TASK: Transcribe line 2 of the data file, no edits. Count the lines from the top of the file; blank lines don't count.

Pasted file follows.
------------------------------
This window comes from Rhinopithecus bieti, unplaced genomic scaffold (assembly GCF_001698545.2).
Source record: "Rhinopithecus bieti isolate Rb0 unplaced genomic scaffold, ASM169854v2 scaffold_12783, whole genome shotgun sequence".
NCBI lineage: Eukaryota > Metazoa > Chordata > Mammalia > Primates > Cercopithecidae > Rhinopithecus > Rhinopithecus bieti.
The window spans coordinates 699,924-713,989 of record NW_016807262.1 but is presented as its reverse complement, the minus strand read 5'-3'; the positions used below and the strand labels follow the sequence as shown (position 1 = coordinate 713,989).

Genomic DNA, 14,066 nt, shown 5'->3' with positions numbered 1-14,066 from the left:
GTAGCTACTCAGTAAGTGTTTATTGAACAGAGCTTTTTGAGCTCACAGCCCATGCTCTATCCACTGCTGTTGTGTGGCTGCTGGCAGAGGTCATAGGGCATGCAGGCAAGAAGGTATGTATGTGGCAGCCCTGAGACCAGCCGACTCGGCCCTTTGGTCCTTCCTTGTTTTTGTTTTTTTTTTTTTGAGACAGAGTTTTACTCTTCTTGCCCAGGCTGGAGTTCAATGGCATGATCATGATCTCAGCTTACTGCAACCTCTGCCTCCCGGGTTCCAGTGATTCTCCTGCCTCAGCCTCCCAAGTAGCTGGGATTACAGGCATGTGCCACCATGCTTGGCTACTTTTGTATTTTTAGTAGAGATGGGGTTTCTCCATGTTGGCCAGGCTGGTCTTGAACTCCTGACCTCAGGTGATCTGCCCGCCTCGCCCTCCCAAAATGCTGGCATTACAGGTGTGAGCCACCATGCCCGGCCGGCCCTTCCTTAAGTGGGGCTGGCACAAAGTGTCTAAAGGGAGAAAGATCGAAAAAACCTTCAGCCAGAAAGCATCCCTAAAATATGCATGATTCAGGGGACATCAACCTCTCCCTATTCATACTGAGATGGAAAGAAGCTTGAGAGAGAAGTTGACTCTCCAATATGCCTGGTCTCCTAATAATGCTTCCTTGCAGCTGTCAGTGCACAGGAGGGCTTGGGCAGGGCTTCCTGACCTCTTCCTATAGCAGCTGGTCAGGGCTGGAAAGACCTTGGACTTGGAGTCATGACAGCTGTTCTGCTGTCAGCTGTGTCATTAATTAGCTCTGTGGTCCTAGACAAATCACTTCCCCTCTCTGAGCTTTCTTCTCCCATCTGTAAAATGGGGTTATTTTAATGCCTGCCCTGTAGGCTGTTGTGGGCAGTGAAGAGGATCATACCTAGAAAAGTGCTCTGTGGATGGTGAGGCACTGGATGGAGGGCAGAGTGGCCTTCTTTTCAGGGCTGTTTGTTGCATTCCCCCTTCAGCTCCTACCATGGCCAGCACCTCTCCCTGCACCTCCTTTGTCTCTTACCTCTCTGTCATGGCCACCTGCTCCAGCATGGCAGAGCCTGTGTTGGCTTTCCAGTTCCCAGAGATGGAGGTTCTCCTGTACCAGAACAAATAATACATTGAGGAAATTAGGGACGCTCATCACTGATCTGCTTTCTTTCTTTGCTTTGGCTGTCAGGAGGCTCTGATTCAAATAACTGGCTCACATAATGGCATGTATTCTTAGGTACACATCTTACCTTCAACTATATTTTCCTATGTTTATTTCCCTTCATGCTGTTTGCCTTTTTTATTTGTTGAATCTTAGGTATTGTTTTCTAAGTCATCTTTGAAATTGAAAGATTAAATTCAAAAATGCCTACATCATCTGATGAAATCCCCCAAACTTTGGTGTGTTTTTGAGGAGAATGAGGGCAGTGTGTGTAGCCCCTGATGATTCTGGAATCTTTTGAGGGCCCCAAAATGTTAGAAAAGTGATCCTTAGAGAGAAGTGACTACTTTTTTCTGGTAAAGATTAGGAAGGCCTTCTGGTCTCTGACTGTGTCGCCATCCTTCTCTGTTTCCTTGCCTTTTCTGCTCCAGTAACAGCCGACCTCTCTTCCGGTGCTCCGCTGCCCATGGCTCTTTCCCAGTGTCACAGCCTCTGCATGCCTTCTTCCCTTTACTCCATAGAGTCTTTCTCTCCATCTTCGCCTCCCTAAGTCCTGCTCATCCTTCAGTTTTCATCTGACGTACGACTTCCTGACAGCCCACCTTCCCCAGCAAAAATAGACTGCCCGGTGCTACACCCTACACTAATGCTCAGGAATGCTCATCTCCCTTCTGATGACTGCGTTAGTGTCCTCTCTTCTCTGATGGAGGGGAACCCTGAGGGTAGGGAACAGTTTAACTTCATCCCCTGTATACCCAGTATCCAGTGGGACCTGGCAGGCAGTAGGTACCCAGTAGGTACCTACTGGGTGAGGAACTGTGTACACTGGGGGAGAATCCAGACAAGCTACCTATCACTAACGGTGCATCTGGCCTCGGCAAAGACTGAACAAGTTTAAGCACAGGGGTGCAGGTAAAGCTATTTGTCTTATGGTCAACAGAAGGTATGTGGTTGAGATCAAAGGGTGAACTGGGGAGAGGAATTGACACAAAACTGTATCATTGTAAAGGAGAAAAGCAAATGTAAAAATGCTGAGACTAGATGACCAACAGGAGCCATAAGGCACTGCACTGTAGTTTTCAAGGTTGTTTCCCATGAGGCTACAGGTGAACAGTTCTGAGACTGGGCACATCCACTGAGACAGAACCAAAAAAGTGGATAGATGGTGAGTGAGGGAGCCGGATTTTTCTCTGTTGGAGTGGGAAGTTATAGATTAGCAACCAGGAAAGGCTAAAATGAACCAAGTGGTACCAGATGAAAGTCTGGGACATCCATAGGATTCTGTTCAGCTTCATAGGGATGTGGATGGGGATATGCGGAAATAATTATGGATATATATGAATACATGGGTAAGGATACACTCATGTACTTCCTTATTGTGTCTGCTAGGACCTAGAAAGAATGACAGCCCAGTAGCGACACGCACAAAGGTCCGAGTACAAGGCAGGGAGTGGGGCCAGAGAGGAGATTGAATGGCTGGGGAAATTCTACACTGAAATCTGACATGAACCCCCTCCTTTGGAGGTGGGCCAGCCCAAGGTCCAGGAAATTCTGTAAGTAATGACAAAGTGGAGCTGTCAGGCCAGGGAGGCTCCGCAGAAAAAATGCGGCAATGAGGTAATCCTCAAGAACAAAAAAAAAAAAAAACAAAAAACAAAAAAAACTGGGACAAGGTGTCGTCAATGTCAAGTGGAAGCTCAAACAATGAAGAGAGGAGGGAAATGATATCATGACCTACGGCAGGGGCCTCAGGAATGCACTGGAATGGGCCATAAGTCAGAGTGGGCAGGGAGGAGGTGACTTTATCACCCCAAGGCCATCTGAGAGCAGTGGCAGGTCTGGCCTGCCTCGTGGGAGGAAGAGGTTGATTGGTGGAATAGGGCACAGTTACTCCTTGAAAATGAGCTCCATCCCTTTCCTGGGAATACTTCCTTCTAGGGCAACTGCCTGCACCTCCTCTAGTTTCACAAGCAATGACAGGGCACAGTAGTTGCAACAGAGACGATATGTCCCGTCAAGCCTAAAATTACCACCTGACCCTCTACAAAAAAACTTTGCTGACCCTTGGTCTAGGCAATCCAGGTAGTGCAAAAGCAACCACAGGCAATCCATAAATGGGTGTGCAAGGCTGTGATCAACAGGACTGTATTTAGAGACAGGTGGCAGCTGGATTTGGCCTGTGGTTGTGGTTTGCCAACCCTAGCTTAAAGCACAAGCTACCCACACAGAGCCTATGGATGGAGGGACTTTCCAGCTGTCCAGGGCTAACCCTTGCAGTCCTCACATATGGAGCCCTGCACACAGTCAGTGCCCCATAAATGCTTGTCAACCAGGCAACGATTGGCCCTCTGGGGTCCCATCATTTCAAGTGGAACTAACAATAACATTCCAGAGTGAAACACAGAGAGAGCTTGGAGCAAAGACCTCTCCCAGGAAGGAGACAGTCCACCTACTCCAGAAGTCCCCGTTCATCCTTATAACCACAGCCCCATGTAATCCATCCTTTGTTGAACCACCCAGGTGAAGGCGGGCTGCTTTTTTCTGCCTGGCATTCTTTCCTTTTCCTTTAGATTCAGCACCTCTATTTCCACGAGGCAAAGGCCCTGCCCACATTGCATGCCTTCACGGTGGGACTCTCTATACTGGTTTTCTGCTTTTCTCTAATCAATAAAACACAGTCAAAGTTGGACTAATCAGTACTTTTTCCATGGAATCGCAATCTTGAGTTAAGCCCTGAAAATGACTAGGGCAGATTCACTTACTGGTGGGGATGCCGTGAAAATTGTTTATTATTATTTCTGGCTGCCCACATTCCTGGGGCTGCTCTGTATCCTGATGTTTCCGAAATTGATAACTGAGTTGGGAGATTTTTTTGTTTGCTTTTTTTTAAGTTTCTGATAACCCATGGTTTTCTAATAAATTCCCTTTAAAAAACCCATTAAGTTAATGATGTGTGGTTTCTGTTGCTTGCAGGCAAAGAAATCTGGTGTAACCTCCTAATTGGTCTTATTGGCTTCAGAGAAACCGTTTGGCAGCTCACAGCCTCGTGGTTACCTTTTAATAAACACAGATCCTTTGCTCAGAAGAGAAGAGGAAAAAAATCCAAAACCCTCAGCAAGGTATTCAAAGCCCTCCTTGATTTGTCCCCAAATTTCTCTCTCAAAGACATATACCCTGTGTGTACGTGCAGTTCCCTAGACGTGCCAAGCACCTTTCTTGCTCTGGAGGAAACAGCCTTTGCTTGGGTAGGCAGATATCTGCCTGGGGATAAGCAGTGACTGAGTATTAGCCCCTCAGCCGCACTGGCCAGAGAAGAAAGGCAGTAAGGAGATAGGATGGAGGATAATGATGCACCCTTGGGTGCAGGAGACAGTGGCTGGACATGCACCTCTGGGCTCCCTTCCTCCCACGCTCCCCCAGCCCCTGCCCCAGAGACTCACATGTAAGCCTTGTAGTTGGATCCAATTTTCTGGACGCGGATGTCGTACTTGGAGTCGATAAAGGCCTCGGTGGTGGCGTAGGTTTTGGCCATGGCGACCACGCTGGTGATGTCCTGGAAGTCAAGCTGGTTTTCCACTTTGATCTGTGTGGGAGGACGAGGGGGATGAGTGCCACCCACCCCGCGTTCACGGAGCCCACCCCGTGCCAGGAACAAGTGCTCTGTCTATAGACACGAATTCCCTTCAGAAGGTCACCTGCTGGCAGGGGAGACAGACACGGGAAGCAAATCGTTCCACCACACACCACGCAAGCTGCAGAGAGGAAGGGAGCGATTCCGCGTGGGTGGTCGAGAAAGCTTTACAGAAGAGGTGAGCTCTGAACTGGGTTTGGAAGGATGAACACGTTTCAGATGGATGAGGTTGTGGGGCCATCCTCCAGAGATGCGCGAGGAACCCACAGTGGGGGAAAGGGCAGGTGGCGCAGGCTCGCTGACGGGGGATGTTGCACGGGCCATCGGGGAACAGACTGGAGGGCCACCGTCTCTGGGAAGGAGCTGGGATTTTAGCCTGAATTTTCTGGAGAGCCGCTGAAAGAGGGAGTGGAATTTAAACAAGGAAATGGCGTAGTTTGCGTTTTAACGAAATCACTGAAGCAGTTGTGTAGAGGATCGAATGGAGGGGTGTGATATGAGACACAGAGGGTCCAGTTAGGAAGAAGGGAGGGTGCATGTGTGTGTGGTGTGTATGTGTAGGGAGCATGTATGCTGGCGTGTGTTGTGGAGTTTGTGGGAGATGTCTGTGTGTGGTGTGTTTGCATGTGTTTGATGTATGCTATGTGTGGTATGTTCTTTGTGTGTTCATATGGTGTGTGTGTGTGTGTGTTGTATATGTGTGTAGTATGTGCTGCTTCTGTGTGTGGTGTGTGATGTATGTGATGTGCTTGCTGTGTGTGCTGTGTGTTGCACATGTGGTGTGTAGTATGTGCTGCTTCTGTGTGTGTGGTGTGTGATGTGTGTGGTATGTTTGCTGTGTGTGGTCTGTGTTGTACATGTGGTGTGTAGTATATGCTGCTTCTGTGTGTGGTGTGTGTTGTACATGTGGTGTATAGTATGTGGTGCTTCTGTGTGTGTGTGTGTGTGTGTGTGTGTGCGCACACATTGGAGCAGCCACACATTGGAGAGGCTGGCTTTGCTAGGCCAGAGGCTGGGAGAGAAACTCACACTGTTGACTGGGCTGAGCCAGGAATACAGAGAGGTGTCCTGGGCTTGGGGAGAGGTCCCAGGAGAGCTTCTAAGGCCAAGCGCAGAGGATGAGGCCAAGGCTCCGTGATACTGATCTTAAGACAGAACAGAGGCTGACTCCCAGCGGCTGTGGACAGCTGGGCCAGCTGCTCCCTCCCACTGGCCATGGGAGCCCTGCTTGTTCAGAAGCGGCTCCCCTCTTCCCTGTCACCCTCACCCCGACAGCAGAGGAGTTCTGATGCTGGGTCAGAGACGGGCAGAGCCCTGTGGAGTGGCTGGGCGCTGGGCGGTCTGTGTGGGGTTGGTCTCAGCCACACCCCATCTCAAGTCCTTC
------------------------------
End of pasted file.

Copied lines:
Source record: "Rhinopithecus bieti isolate Rb0 unplaced genomic scaffold, ASM169854v2 scaffold_12783, whole genome shotgun sequence".